Autonomous vehicle technology and advanced driver-assistance systems (ADAS) are advancing every year, and its reliability is dependent on both sophisticated engineering and testing. Much has been written about real word testing of autonomous vehicles, but little has been written regarding the simulation portion. The goal of this post is to briefly discuss virtual simulation technology available for autonomous vehicles and ADAS.
Many software applications exist, but can only perform a very specific type of simulation. As an example, a software application may be exclusively dedicated to simulating traffic conditions and a separate application may be dedicated to simulation vehicle handling and other dynamics.
Autonomous vehicle software has progressed far enough that these separate capabilities are now available together. One such simulation tool is the Vehicle Test Drive (VTD) platform and enables engineers to simulate various aspects of autonomous vehicles including:
- Vehicle Dynamics
- AI Driver
- 3D Environment
Below is a quick summary of real world details that can be simulated on VTD.
Vehicles can quickly change velocity and direction, and these sudden changes influence the dynamics of the vehicle significantly. Think of a vehicle suddenly maneuvering an obstacle. Other influences include how vehicle mechanical systems perform during operation, for example a steering wheel changes the direction of the wheels or the vehicle suspension reacts to changes in motion. The list of dynamic behaviors of a vehicle is quite extensive, and with VTD, accurate vehicle dynamic models are included in autonomous vehicle simulations.
Artificial Intelligence (AI) Driver
The AI is one of the most critical aspects of autonomous technology, and simulations must take into account the behavior of AI. Each company will develop its own artificial intelligence driver, and VTD allows connecting proprietary AI, allowing for simulations the include the AI driver.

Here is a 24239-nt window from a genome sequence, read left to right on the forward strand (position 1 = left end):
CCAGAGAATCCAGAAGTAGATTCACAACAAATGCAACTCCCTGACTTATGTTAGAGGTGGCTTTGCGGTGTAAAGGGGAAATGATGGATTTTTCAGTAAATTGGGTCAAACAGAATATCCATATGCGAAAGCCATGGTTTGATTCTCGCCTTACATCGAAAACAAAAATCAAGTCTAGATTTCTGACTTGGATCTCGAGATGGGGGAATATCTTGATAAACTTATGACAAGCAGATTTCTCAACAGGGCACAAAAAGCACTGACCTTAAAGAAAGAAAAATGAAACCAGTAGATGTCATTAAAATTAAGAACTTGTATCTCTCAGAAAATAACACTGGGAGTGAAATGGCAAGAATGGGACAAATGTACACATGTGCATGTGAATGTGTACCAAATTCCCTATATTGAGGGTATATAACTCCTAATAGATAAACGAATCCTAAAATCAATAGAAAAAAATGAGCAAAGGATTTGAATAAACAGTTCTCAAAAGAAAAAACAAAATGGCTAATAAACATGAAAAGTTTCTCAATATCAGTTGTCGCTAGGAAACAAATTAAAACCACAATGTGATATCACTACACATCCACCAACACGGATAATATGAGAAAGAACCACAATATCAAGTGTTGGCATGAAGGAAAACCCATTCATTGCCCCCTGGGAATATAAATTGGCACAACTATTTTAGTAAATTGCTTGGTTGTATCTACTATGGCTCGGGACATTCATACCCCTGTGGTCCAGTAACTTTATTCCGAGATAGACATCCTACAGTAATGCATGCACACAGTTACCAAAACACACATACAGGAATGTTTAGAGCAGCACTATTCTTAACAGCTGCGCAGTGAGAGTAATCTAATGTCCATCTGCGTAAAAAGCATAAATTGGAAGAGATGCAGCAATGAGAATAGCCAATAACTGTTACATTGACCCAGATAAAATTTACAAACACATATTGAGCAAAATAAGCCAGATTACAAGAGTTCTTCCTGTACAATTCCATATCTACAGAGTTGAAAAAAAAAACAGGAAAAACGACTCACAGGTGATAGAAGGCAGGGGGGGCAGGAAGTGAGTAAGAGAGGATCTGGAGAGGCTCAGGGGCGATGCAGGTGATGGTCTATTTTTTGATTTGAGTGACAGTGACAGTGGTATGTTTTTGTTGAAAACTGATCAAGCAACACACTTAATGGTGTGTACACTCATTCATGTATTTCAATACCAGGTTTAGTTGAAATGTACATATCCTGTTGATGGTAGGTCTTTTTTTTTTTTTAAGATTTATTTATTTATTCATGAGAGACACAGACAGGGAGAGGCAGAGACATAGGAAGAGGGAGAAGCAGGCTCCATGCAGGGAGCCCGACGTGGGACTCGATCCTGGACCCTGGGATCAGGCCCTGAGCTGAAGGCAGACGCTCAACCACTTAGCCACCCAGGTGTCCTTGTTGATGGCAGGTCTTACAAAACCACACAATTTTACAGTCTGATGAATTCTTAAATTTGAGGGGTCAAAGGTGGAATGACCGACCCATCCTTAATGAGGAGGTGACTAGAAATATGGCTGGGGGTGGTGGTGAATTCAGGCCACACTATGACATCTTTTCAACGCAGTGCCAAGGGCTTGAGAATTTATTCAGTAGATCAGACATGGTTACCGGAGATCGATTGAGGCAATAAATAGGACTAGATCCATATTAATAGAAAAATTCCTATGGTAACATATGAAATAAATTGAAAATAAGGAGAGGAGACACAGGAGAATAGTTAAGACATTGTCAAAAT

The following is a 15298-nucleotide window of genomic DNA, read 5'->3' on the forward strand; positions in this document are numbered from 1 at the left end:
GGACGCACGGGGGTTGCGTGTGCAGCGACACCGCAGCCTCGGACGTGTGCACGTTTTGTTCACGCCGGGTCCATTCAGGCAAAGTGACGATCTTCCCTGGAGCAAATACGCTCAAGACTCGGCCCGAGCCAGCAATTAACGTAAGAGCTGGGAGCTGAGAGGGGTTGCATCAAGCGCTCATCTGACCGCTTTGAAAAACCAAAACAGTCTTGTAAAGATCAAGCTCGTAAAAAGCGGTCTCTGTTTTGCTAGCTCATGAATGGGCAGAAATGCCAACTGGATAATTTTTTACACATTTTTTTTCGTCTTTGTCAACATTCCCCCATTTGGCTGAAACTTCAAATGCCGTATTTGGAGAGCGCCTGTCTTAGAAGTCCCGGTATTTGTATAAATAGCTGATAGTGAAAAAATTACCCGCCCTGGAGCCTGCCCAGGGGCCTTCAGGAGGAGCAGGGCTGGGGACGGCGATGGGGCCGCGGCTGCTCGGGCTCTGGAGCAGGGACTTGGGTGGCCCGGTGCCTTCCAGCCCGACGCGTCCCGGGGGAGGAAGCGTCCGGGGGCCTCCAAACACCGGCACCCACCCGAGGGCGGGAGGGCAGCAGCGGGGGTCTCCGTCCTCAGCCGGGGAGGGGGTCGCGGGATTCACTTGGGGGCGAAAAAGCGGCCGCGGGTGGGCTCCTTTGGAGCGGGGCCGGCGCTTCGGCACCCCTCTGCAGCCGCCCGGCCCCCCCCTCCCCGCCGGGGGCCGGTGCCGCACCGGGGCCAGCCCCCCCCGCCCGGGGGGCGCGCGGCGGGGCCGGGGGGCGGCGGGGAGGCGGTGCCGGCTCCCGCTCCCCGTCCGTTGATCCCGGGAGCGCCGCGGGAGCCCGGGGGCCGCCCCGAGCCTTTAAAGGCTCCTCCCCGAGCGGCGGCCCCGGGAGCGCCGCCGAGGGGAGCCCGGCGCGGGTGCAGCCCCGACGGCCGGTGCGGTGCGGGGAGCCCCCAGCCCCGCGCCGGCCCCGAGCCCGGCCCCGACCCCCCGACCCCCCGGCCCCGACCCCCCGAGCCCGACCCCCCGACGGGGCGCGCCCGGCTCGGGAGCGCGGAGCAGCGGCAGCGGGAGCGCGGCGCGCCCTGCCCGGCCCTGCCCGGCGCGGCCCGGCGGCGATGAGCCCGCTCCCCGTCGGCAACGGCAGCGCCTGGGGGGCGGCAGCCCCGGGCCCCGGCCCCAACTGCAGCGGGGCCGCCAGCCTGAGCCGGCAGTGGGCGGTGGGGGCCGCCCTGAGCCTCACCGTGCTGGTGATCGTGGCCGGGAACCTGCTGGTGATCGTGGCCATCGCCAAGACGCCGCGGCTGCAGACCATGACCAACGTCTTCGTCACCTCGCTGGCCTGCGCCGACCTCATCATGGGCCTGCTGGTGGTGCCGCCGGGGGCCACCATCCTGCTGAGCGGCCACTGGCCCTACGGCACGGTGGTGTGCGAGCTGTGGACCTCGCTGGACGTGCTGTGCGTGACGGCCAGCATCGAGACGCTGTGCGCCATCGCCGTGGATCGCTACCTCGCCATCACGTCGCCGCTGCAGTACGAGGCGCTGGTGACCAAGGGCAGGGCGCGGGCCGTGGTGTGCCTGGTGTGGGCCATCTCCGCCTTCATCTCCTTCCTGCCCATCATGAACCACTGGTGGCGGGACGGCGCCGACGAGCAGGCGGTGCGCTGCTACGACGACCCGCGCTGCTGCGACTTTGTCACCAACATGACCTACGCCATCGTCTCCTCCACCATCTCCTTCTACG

An autonomous vehicle will never be by itself, and instead will be surrounded by other autonomous, human-driven or parked vehicles, bicycles, pedestrians and the list goes on. Such traffic conditions can be replicated in a simulation environment when using VTD.
The AI of an autonomous vehicle will not see the road in the traditional sense. Instead, AI will depend on various active safety sensors, sometimes combined together, such as RADAR, LiDar and cameras to identify road markers, other vehicles, pedestrians, sign posts and obstacles. These sensors are responsible for sending information to the AI, and the success of information exchange is dependent on timing, organization, and many other factors. The transmissions and exchange of signals from sensor to AI can be simulated in VTD.
Every highway, road and street is different. Some streets stretch mountain sides, some are paved while others are not, some roads are situated in quiet towns and others are located in dense cities. In order to perform an accurate autonomous vehicle simulation, the virtual road must be accurate. With VTD, the virtual environment can be created by digitizing roads using advanced mapping technology.
2019 MSC Software Global User’s Conference
This year’s global user conference will showcase the latest and upcoming simulation methods and their use for additive manufacturing, autonomous vehicles and more. You are invited to this year’s conference.